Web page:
These include raising capital from foreign investors and making an offer for the Land Bank; establishing a farmer-owned co-operative bank or establishing a structure to partner with international agricultural commodities futures traders.
“At the moment, we are in discussions with various potential investors from overseas. We have Zoom meetings every week to raise capital to make the government an offer,” says De Jager.
He says that there is a lot of interest from foreign investors, but some are put off by political uncertainty regarding land expropriation policies.
There has also been strong interest in establishing a co-operative bank similar to Rabobank, the Dutch co-operative bank. Discussions are ongoing with various parties, including foreign investors, farmers’ organisations in South Africa, and former co-operatives intermediaries.
Kees Verbeek, chief representative of Rabobank Kenya, says: “Yes, we are aware of the opportunity at the Land Bank. We are in Africa and we are an agricultural bank. We also find Africa to be an interesting place to operate in general. We see a future in agricultural banking in Africa, especially considering technological advancements in the digitalisation of value chains.”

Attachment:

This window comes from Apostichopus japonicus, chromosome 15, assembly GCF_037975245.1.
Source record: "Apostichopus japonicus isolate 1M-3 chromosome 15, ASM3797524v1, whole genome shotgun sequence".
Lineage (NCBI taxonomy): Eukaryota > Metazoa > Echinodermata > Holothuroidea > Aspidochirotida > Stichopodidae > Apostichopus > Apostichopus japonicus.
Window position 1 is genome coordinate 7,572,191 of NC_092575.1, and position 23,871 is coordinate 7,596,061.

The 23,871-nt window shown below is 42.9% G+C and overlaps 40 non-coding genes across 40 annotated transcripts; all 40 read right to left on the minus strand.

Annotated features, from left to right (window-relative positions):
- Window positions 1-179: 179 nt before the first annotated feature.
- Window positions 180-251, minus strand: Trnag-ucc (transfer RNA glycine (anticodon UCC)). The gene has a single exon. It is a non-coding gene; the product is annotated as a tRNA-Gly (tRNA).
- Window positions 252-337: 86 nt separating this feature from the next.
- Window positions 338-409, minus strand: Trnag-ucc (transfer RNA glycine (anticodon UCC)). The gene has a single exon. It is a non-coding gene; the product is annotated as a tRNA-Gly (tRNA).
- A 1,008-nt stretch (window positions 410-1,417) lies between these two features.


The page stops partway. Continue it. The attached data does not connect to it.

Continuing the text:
Faans Roos, joint chief executive officer of Capital Harvest, says there is big interest in the private equity markets for investing in the agricultural sector, especially when looking at the numbers.
“So, if they were to go out for tender and you could buy 40% of the Land Bank, I think there would be a lot of interest from the private equity side and investment funds. Even the four main commercial banks in South Africa” says Roos.
The African Development Bank and the New Development Bank could also be tapped to help finance either a public-private partnership or help fund the Land Bank purchase.